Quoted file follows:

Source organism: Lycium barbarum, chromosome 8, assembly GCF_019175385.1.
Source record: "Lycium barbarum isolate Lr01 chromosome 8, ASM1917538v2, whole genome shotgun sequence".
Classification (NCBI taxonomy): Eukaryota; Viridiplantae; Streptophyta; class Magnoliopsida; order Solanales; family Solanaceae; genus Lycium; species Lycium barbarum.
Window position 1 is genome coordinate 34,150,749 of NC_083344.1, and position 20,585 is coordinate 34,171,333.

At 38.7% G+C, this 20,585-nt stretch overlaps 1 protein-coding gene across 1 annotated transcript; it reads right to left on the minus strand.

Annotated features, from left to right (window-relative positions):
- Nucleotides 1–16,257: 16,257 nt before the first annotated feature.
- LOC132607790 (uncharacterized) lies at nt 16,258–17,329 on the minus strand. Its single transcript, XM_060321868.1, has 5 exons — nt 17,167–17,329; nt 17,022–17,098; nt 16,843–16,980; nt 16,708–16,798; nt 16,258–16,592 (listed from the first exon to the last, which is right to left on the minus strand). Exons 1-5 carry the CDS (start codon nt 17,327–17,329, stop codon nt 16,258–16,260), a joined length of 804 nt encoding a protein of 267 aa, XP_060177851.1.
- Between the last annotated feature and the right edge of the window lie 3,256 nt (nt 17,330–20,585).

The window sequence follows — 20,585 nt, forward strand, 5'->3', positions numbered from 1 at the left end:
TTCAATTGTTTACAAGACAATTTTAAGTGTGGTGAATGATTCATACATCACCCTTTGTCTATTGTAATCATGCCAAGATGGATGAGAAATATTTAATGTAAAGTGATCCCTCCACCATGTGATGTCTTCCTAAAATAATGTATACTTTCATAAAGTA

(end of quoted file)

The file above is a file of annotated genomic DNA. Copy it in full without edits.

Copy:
Source organism: Lycium barbarum, chromosome 8, assembly GCF_019175385.1.
Source record: "Lycium barbarum isolate Lr01 chromosome 8, ASM1917538v2, whole genome shotgun sequence".
Classification (NCBI taxonomy): Eukaryota; Viridiplantae; Streptophyta; class Magnoliopsida; order Solanales; family Solanaceae; genus Lycium; species Lycium barbarum.
Window position 1 is genome coordinate 34,150,749 of NC_083344.1, and position 20,585 is coordinate 34,171,333.

At 38.7% G+C, this 20,585-nt stretch overlaps 1 protein-coding gene across 1 annotated transcript; it reads right to left on the minus strand.

Annotated features, from left to right (window-relative positions):
- Nucleotides 1–16,257: 16,257 nt before the first annotated feature.
- LOC132607790 (uncharacterized) lies at nt 16,258–17,329 on the minus strand. Its single transcript, XM_060321868.1, has 5 exons — nt 17,167–17,329; nt 17,022–17,098; nt 16,843–16,980; nt 16,708–16,798; nt 16,258–16,592 (listed from the first exon to the last, which is right to left on the minus strand). Exons 1-5 carry the CDS (start codon nt 17,327–17,329, stop codon nt 16,258–16,260), a joined length of 804 nt encoding a protein of 267 aa, XP_060177851.1.
- Between the last annotated feature and the right edge of the window lie 3,256 nt (nt 17,330–20,585).

The window sequence follows — 20,585 nt, forward strand, 5'->3', positions numbered from 1 at the left end:
TTCAATTGTTTACAAGACAATTTTAAGTGTGGTGAATGATTCATACATCACCCTTTGTCTATTGTAATCATGCCAAGATGGATGAGAAATATTTAATGTAAAGTGATCCCTCCACCATGTGATGTCTTCCTAAAATAATGTATACTTTCATAAAGTA